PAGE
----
Letter 74

DAY 74

Mai-Anh Le Tran

Vice President for Academic Affairs, Academic Dean, Associate Professor of Religious Education and Practical Theology
Garrett-Evangelical Theological Seminary
April 3, 2021

Dear President Biden, Vice President Harris, and Members of the 117th Congress,

Of the many things that the COVID-19 pandemic has made real and surreal, it is that we can be simultaneously terrorized and amazed, that life can be at once awful and awesome.

The inauguration of two life-long public servants to the nation’s highest offices, and the sight of a first Black/Asian American woman vice president, were for many emblematic of the United States in its most dignified instantiation. It was a re-presentation of the noblest forms of the “American idea” of which President Biden spoke: collective courage, conviction, conscience, collaboration. However, just two weeks before, we witnessed a terrifying display of deep-rooted white supremacist sedition, anarchy, and cowardice—a stark reminder that as a country we still cannot imagine the possibility of common futures and a common good for all.

The Biden administration has demonstrated hawkeyed attention to the critical issues of our lifetime: the raging COVID-19 pandemic, the choking economic crisis, the inertia of racial inequity and injustice, and the perils of climate change which threaten our very existence. We know that these matters will take more than 100 days of executive orders. They require the unflinching resolve and principled actions of a people and a planet.

“…the world is in need of repair, and we humans insist that its brokenness is repairable.”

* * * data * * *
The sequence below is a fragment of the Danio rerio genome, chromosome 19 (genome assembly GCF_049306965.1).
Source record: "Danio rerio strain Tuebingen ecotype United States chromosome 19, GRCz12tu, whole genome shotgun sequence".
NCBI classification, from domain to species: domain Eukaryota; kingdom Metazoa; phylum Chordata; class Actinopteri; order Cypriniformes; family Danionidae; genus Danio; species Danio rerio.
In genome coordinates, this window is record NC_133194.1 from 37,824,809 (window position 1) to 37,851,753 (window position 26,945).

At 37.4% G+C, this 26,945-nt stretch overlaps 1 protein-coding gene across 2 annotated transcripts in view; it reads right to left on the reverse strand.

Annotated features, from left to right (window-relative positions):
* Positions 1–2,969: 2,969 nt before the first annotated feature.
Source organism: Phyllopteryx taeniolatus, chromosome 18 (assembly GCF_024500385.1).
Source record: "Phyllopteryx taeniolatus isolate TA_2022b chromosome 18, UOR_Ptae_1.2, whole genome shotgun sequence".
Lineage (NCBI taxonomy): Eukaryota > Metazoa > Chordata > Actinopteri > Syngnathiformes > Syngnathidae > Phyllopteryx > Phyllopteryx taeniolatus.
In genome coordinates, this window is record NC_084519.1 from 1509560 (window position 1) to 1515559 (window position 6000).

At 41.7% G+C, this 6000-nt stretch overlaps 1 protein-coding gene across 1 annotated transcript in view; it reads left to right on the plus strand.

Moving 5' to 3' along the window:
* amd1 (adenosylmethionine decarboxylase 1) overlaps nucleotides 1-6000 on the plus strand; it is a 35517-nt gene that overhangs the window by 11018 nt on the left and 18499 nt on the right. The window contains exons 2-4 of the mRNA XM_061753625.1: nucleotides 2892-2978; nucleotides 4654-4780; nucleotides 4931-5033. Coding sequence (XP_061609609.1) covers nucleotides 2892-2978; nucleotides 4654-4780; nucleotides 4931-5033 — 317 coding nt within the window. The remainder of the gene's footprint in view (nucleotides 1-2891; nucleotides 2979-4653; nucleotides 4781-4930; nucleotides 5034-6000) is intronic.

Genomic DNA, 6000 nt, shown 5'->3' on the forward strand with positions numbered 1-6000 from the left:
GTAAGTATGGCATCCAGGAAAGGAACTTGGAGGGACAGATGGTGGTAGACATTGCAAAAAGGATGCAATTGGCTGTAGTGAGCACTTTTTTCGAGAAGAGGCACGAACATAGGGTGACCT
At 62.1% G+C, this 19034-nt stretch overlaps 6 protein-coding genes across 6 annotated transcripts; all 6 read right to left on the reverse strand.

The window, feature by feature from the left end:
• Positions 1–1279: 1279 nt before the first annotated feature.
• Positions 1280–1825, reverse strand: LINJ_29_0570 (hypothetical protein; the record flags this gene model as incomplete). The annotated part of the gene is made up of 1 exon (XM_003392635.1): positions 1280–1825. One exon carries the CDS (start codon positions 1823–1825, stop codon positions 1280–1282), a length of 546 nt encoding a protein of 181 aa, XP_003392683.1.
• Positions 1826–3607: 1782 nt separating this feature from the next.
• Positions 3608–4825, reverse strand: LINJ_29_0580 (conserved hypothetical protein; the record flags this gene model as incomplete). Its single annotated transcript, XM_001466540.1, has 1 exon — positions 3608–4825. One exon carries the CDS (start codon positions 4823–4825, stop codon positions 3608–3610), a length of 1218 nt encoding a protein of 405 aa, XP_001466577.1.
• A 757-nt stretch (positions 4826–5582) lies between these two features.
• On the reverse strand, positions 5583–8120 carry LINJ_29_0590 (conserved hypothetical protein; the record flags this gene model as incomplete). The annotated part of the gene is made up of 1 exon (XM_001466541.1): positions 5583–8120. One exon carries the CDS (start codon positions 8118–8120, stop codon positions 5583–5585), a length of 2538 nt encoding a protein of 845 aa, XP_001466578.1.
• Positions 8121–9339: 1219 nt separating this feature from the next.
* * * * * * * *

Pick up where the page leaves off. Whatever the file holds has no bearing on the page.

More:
The “battle for the soul of the nation,” as President Biden has put it, is not a fight between winners and losers out of which some may suffer mortal wounds. It might be more akin to what Christian biblical scholar Melanie Johnson-DeBaufre has described as “utopian social dreaming.” It is not sleepy-eyed wishful thinking, but rather an “engaged, directed daytime vision,” a daringness to “dream the world as it ought to be,” as Toni Morrison advised the 1988 graduating class of Sarah Lawrence College in her commencement address. Utopian social dreamers are acutely attuned to what philosopher Elizabeth V. Spelman had written long ago:  the world is in need of repair, and we humans insist that its brokenness is repairable. To this conviction Christians would add that it is God who is steadily at work in the ongoing regeneration of this world. Our human responsibility is to join in that work.

This is the very same terror and amazement of Easter which Christians celebrate worldwide. We are terrified by our own death-dealing brokenness, and yet we continue to be amazed by God’s regenerative, resurrectional power.

May this good news sustain and embolden you for the long and hard work ahead.

With great expectations,

Trần Lê Mai Anh

Rev. Dr. Trần Lê Mai Anh, Ph.D.
Vice President for Academic Affairs and Academic Dean
Garrett-Evangelical Theological Seminary

the author

Mai-Anh Le Tran is Vice President for Academic Affairs, Academic Dean, and Associate Professor of Religious Education and Practical Theology at Garrett-Evangelical Theological Seminary in Evanston, Illinois. She is an ordained Elder of The United Methodist Church, a past-president of the Religious Education Association, and a member of the Association of Practical Theology. Dr. Tran has served on advisory committees for faculty development and race and ethnicity of the Association of Theological Schools. Her research and teaching focus on gender, race, ethnicity, and critical pedagogies. She is the author of Reset the Heart: Unlearning Violence, Relearning Hope (Abingdon Press, 2017).